When I meet people who have just come to Korea and they ask my advice, the first thing I’ve always told them is not to take anything personally. It’s easy to get upset living in a foreign country. We tend to think people are treating us like this because we’re foreign. Sometimes, that is the case, but after a while, you start to see that it’s the way they treat each other as well, nothing personal, just cultural. I remember my friend once commenting, “Know I understand how African-Americans feel!”
The nature of extremes is that we notice them more, give them more attention. Something I’ve learned through Vipassana meditation is to focus more on the in between moments, the 90% of our existence that we pretty much ignore while we’re busy in pursuit of our desires or averting discomfort. Being a foreigner in Korea can be extreme at times, it’s not that difficult to come here and say to yourself, “Hey, don’t take that personally,” and walk away. It took a little longer to realize of how many other things I didn’t realize that I was taking personally, basically the other 90% of my existence!
Being a husband, a father, a teacher, and a haphazard Buddhist, among other seemingly personal things, was getting to me. After the rather shameful experience versus the wall (officially ruled a “no contest”), I took a very long moment to reflect on all the different ways I’d been a total fool, leading up to the situation. Finally, examining the sense of shame itself, I realized I was taking myself too personally. If there’s one good thing about having a shiny, red (self-inflicted) welt on your forehead, it’s that it can be deeply humbling. There wasn’t anything left to be ashamed of. It was like a reset button was pushed.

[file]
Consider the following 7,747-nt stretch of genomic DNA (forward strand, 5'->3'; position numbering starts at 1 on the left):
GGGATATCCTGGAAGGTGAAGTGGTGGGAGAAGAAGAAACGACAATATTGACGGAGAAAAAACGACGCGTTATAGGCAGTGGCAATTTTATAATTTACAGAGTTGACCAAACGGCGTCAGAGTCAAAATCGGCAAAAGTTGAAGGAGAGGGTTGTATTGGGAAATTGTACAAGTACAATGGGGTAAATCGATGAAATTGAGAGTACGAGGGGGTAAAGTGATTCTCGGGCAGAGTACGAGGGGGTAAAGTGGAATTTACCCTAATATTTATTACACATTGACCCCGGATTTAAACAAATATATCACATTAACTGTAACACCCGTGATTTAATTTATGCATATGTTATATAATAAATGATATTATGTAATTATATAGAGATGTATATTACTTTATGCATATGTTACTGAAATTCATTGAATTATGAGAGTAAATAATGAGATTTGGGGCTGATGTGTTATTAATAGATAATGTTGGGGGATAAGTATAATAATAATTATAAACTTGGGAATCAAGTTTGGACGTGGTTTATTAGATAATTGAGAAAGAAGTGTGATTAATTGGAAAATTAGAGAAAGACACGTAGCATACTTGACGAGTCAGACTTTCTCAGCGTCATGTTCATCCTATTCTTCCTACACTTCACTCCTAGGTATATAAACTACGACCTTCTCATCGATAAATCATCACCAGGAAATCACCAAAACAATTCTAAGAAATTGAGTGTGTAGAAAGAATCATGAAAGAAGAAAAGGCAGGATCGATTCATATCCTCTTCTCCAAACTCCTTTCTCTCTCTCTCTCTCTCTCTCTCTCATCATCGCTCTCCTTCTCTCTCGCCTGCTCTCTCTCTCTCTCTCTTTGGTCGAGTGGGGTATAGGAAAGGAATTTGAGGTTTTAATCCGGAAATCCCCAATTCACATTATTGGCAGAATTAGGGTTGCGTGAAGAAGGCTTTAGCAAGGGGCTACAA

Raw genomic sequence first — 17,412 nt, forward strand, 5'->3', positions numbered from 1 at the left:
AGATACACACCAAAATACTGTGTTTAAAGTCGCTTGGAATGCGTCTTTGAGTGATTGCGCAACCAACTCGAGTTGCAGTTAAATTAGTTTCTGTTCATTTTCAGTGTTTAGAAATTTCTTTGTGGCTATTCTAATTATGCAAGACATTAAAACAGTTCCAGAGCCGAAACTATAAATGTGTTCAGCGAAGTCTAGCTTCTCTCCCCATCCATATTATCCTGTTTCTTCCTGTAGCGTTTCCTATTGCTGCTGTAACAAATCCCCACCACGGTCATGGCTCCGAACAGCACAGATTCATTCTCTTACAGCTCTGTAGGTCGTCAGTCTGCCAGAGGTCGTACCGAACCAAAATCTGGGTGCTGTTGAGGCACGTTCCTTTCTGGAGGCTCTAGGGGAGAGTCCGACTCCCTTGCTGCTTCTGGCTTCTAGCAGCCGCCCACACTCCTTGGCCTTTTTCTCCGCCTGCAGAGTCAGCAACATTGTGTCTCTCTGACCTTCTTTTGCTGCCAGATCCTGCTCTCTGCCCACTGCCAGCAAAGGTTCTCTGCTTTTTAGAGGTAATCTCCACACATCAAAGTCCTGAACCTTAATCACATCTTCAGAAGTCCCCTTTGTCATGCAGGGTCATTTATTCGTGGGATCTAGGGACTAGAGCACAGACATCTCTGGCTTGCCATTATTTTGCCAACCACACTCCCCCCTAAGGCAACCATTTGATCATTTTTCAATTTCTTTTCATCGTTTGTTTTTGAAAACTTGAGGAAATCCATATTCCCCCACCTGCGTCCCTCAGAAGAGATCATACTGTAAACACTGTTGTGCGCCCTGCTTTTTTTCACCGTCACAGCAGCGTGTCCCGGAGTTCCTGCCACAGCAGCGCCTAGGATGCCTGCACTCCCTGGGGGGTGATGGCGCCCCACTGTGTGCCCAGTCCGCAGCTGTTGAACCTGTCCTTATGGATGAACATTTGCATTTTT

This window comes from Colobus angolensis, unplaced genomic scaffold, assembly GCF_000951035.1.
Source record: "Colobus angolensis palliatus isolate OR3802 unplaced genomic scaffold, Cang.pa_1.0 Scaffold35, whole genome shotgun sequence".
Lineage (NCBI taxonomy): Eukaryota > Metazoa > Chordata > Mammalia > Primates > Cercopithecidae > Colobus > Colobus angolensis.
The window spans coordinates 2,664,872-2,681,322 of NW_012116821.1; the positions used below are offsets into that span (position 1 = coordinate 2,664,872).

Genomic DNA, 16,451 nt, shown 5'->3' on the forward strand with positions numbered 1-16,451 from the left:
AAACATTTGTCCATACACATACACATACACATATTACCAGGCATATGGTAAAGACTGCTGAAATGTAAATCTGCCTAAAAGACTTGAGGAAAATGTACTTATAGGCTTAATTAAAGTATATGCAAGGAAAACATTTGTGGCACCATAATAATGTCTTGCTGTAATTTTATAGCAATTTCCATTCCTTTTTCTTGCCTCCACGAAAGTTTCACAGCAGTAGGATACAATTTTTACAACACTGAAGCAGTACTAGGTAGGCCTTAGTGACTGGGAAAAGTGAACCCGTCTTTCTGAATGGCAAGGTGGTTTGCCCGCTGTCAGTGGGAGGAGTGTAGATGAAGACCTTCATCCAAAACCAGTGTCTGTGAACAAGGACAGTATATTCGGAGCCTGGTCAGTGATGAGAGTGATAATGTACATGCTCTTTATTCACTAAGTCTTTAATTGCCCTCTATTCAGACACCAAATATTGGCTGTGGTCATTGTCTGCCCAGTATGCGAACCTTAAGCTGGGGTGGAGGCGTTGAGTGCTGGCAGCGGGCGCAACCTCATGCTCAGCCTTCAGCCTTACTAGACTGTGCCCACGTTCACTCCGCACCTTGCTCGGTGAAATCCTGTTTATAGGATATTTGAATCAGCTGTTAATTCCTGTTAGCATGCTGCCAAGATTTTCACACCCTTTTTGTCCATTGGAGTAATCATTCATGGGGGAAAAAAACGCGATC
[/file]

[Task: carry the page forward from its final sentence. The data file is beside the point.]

When you stop taking things personally, you can see how little anyone actually has to do with anything. Physically, we are the products of thousands and thousands of years of other people combining their DNA. Mentally, we are a product of our environment and experience. Anything we feel, think, or do is influence by something outside of ourselves, even our most personal thoughts. How can I take myself personally, let alone strangers, friends, family, what does any of it have to do with “me”? It took a couple of years, but I started getting a glimpse of what Ramesh Balsakar was talking about. Ironically (because I make it), his realization was also brought on by a massive headache! After three weeks, I think it was, he let go, and the headache vanished.
Since moving into a more sanitary, livable apartment, our lives has been very calm. I didn’t realize how much the other apartment was bothering EunBong. Whether it’s personal or not, our moods have a very strong effect on each other. Tonight she commented that over last couple of days, I seem much more at ease and relaxed and that it makes her happy. I’m wondering if I’m not that much more relaxed and at ease because, since we moved, she’s happy! ^^